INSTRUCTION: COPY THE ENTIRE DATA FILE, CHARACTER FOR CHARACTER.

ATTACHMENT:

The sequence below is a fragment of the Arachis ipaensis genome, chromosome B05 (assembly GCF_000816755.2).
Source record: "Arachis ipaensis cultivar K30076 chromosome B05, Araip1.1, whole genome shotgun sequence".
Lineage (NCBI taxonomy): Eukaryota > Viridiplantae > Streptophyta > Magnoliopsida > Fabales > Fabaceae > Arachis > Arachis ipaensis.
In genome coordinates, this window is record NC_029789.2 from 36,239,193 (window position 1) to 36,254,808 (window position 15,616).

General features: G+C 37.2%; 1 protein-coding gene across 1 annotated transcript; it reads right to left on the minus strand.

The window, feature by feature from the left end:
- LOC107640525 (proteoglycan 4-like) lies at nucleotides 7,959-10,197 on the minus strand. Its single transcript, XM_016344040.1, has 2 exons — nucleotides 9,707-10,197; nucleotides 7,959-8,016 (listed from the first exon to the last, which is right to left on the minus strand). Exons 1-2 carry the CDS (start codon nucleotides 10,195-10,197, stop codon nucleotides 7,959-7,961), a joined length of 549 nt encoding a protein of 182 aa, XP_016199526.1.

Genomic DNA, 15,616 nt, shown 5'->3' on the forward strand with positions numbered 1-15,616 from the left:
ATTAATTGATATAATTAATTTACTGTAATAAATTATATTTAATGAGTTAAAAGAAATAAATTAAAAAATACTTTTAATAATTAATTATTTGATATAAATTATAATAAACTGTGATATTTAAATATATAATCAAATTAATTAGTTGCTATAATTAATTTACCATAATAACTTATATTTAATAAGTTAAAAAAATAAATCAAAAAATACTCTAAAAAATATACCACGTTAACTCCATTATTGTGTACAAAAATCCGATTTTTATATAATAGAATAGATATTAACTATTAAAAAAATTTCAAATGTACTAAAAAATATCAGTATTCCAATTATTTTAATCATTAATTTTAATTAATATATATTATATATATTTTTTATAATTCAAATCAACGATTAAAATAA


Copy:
The sequence below is a fragment of the Arachis ipaensis genome, chromosome B05 (assembly GCF_000816755.2).
Source record: "Arachis ipaensis cultivar K30076 chromosome B05, Araip1.1, whole genome shotgun sequence".
Lineage (NCBI taxonomy): Eukaryota > Viridiplantae > Streptophyta > Magnoliopsida > Fabales > Fabaceae > Arachis > Arachis ipaensis.
In genome coordinates, this window is record NC_029789.2 from 36,239,193 (window position 1) to 36,254,808 (window position 15,616).

General features: G+C 37.2%; 1 protein-coding gene across 1 annotated transcript; it reads right to left on the minus strand.

The window, feature by feature from the left end:
- LOC107640525 (proteoglycan 4-like) lies at nucleotides 7,959-10,197 on the minus strand. Its single transcript, XM_016344040.1, has 2 exons — nucleotides 9,707-10,197; nucleotides 7,959-8,016 (listed from the first exon to the last, which is right to left on the minus strand). Exons 1-2 carry the CDS (start codon nucleotides 10,195-10,197, stop codon nucleotides 7,959-7,961), a joined length of 549 nt encoding a protein of 182 aa, XP_016199526.1.

Genomic DNA, 15,616 nt, shown 5'->3' on the forward strand with positions numbered 1-15,616 from the left:
ATTAATTGATATAATTAATTTACTGTAATAAATTATATTTAATGAGTTAAAAGAAATAAATTAAAAAATACTTTTAATAATTAATTATTTGATATAAATTATAATAAACTGTGATATTTAAATATATAATCAAATTAATTAGTTGCTATAATTAATTTACCATAATAACTTATATTTAATAAGTTAAAAAAATAAATCAAAAAATACTCTAAAAAATATACCACGTTAACTCCATTATTGTGTACAAAAATCCGATTTTTATATAATAGAATAGATATTAACTATTAAAAAAATTTCAAATGTACTAAAAAATATCAGTATTCCAATTATTTTAATCATTAATTTTAATTAATATATATTATATATATTTTTTATAATTCAAATCAACGATTAAAATAA